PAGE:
High Fidelity: I wasn't entirely sure how to feel about High Fidelity as a mini-series/Hulu series/TV series at first. For one, the book is excellent. The movie is great. So...  how are you going to translate great source material and a great adaptation into the new era of streaming? The answer is: really, really well. The basic outline is still the same- only in this case, Rob (Zoe Kravitz) is a she and her two employees are Cherise (Da'Vine Joy Randolph) and Simon (David H. Holmes.) She's kind of a mess: her ex-boyfriend Mac (Kingsley Ben-Adir) has moved to London for awhile and is now apparently back in New York and engaged and she's trying to process all that and move on- potentially with a relatively nice dude named Clyde (Jake Lacy) who genuinely likes her, but grows somewhat frustrated with her inability to commit and she also has this mild fling with a young Scottish musician named Liam Shawcross (Thomas Doherty.) It's ten episodes, averaging about a half

Free Write Friday #21: Captive/Temperance

Captive:  Wasn't a huge fan of this one-- it was rushed, I had to crash the deadline pretty hard and I don't think I worked  the theme into it as well as I could have-  nevertheless, it was fun to tug a bit more on the thread of a fantasy world that I've played around with in prompts before.  The Winter Palace of Mantara sat in the middle of the Vale of Panshar, next to a tranquil lake. The Helvetian Mountains ringed it all in directions and from the top of it’s tallest spire, it’s occupants could see the entirety of the Vale in all directions. So, Queen Annika was not at all surprised when there was a knock at her door. She had seen the messenger coming down the high road nearly an hour ago. “Come,” she called. The door opened and her Chief Minister Hans entered, a messenger in his wake. “My Queen, I have a messenger who brings tidings from Cormant.” “Send them in, Hans,” she said. “And then you may go.” A look of surprise flashed across his face, but only for a m

Epic Bookshot #4: The Wheel of Time

Four million words. Fourteen books. One prequel novel. And I'm done.  I couldn't tell you when I first started reading The Wheel of Time - I want to say it was sometime in and around junior high/early high school and for a long while, I was obsessed. I had grown up in the latter days of David Eddings when new volumes of series like The Mallorean and The Elenium and The Tamuli had been coming out every couple of years- so I was all too happy to jump onto another epic fantasy series and enjoy the ride. Over the course of their original run in the early to mid-90s, I made it all the way to Book Ten, Crossroads of Twilight and then I got frustrated. It seemed like it was never going to end-- the 'plane' as it were, was circling the runway and didn't seem to be coming in for a landing anytime soon. So I kind of stepped away, because I was young. I was a teenager. I was bored. I'd see the subsequent volumes come out and sort of pick them up in the bookstore (hey,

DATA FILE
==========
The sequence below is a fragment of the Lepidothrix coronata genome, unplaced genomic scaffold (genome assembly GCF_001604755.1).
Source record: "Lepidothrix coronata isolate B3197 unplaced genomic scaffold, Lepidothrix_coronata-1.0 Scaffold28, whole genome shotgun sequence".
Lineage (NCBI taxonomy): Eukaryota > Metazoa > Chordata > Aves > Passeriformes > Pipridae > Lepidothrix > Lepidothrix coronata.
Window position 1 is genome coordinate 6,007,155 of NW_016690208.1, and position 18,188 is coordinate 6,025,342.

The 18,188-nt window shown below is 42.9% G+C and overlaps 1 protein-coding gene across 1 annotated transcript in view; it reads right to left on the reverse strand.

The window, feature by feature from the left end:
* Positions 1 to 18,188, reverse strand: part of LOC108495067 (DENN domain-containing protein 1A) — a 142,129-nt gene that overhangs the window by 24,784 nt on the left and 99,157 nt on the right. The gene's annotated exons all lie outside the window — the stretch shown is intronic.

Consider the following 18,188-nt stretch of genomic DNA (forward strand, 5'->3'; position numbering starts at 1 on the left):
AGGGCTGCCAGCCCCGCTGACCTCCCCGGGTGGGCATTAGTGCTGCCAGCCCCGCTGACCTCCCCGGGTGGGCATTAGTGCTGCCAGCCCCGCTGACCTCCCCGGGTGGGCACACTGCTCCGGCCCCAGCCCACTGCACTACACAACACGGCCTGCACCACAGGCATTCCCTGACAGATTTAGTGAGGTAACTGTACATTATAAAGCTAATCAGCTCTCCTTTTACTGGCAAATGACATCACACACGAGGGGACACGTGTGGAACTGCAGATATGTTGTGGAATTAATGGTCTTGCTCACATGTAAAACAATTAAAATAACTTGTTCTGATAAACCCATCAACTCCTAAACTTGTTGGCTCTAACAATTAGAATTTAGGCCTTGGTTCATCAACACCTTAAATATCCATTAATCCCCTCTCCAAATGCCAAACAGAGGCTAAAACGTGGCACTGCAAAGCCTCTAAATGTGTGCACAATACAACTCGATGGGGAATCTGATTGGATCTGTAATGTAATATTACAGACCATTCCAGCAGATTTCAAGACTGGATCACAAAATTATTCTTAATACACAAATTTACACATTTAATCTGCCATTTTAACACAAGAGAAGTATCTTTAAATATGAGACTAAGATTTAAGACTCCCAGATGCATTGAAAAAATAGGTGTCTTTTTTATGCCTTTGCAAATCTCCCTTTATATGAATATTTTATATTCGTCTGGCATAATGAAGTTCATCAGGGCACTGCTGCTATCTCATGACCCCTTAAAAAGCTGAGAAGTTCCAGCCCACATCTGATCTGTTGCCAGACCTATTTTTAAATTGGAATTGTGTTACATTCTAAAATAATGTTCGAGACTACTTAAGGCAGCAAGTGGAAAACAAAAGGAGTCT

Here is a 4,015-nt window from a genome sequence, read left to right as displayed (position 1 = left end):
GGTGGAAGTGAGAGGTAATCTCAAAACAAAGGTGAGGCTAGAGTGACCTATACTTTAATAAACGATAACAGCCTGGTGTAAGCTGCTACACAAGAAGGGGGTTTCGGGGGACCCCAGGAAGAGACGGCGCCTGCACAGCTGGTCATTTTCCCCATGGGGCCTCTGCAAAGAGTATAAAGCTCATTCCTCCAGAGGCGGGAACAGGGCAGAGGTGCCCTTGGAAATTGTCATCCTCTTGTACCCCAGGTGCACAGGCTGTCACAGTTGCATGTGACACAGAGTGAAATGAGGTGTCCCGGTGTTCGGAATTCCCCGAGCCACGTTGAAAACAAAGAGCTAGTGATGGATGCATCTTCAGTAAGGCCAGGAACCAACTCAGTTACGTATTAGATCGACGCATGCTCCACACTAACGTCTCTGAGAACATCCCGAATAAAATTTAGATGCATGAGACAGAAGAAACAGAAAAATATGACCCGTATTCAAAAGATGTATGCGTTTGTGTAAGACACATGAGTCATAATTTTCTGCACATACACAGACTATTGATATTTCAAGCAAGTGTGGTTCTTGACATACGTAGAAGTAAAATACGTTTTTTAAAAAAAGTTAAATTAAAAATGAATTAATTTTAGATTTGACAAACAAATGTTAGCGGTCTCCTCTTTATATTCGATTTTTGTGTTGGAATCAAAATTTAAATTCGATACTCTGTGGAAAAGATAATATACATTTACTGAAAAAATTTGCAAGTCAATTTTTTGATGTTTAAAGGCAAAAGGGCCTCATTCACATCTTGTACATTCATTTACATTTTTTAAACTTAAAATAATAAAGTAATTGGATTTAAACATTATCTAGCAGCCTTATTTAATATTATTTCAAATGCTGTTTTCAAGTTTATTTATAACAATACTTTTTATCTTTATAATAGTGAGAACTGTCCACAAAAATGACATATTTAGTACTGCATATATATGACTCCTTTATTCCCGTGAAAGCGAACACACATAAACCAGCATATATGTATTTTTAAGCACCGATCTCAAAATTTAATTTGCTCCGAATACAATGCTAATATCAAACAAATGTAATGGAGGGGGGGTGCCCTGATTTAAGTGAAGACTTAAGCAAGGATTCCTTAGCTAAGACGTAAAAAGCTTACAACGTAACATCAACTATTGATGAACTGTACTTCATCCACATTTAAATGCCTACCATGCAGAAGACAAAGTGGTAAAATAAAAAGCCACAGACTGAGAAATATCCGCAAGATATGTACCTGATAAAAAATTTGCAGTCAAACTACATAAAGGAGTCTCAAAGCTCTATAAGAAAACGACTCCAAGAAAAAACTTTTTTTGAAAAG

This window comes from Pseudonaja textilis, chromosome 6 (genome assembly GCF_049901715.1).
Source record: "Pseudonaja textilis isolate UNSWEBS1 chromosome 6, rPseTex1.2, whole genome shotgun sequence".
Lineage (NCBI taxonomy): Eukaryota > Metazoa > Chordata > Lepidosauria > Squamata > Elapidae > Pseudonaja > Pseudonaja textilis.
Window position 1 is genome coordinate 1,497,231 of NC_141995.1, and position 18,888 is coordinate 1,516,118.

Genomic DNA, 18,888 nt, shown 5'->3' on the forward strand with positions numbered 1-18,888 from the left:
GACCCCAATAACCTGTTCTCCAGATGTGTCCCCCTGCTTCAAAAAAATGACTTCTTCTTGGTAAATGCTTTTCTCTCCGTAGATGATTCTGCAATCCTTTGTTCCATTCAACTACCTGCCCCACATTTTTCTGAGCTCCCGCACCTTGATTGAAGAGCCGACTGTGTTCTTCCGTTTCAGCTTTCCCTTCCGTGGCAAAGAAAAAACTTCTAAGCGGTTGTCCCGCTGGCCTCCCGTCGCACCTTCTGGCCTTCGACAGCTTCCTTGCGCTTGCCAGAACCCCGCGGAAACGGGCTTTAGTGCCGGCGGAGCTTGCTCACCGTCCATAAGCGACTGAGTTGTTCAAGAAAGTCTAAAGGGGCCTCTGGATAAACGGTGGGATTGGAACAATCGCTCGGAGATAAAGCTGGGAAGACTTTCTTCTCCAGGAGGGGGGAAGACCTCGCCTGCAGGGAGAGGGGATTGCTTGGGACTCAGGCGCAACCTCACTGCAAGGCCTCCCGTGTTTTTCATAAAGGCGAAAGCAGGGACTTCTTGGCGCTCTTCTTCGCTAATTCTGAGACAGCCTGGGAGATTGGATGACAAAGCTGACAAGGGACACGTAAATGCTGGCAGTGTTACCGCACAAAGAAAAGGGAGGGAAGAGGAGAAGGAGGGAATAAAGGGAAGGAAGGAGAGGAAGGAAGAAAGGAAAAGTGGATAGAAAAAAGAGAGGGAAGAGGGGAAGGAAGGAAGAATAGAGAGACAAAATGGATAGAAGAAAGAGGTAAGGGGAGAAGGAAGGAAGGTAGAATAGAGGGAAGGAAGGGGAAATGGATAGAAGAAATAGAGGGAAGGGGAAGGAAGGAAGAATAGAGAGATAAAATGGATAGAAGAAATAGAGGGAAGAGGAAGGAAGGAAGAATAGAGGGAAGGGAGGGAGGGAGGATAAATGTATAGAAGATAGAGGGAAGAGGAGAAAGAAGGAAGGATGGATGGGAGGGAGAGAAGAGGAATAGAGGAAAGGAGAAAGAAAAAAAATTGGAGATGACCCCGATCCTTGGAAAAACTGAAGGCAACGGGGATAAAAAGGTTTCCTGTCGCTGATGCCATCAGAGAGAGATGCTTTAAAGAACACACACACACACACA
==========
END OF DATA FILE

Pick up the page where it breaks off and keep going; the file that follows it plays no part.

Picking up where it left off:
New Year's Resolutions: 6 Month Update

Eh, it's been a hell of a first half of the year. And one hell of a year- so I'm going to say that any progress on this list is good progress and celebrate that. But, if you want hard numbers right now, I'm at 4/20 which is about 20%. So, not awful-- there are two more definitely in reach, so that will bump me up to 30% and five more that might happen so that could put me at 55% which I'd take after a year like this.  We'll see in December though! 1. Lose Weight, Be Healthier:   Was coming along and progress was being made and then COVID hit like a buzzsaw and everything sort of went to hell here. Goal for the back half of the year: get back on the hourse. 2. To make a list of New Year's Resolutions: check! 3.  I feel like my historical/political science reading is somewhat lacking: I've got to work my way through a biography of Cromwell, before I move onto other non-fiction, but DeToqueville and Bury My Heart At Wounded Knee are still in play for the year. 

Bookshot #131: Wuthering Heights

My general knowledge of Wuthering Heights consists of the song by Kate Bush and I guess Heathcliff the cartoon cat . I had this impression that the book was about a wild, tempestuous romance on the barren moors of the north of England- but apparently, my impression could not have been more incorrect. The story opens in 1801, when Lockwood, a young man from the south of England arrives to rent the house of Thrushcross Grange up in Yorkshire. He goes to pay his respects to his landlord, Heathcliff who lives in a remote house out on the moors called Wuthering Heights. He finds an odd cast of characters in the house: Heathcliff seems to be the master, but his manners are less than gentlemenly. Joseph is a grumpy old servant. There's a young woman who seems to be the mistress of the house and a young man that he assumes is a member of the family, but is treated as a servant. Lockwood gets snowed in and Heathcliff grudgingly allows him to stay the night and leads him to a bed chambe